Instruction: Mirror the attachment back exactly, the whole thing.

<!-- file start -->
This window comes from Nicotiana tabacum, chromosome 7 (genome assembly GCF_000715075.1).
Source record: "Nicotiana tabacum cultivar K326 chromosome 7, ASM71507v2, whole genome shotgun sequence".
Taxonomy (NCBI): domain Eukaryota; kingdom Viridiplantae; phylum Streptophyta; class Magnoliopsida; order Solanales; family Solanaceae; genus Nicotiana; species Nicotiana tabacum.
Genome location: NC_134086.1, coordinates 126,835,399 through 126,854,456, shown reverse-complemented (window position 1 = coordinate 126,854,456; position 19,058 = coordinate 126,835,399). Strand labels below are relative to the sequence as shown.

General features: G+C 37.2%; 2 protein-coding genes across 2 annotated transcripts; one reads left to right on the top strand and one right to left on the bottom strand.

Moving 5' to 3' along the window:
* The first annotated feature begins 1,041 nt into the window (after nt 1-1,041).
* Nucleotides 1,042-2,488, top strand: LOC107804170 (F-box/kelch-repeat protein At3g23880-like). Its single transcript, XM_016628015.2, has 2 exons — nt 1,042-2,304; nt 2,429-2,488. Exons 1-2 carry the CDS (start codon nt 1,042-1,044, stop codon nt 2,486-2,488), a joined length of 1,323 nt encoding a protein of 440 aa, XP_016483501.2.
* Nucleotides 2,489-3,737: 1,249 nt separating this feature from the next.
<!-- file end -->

This window comes from Nicotiana tabacum, chromosome 7 (genome assembly GCF_000715075.1).
Source record: "Nicotiana tabacum cultivar K326 chromosome 7, ASM71507v2, whole genome shotgun sequence".
Taxonomy (NCBI): domain Eukaryota; kingdom Viridiplantae; phylum Streptophyta; class Magnoliopsida; order Solanales; family Solanaceae; genus Nicotiana; species Nicotiana tabacum.
Genome location: NC_134086.1, coordinates 126,835,399 through 126,854,456, shown reverse-complemented (window position 1 = coordinate 126,854,456; position 19,058 = coordinate 126,835,399). Strand labels below are relative to the sequence as shown.

General features: G+C 37.2%; 2 protein-coding genes across 2 annotated transcripts; one reads left to right on the top strand and one right to left on the bottom strand.

Moving 5' to 3' along the window:
* The first annotated feature begins 1,041 nt into the window (after nt 1-1,041).
* Nucleotides 1,042-2,488, top strand: LOC107804170 (F-box/kelch-repeat protein At3g23880-like). Its single transcript, XM_016628015.2, has 2 exons — nt 1,042-2,304; nt 2,429-2,488. Exons 1-2 carry the CDS (start codon nt 1,042-1,044, stop codon nt 2,486-2,488), a joined length of 1,323 nt encoding a protein of 440 aa, XP_016483501.2.
* Nucleotides 2,489-3,737: 1,249 nt separating this feature from the next.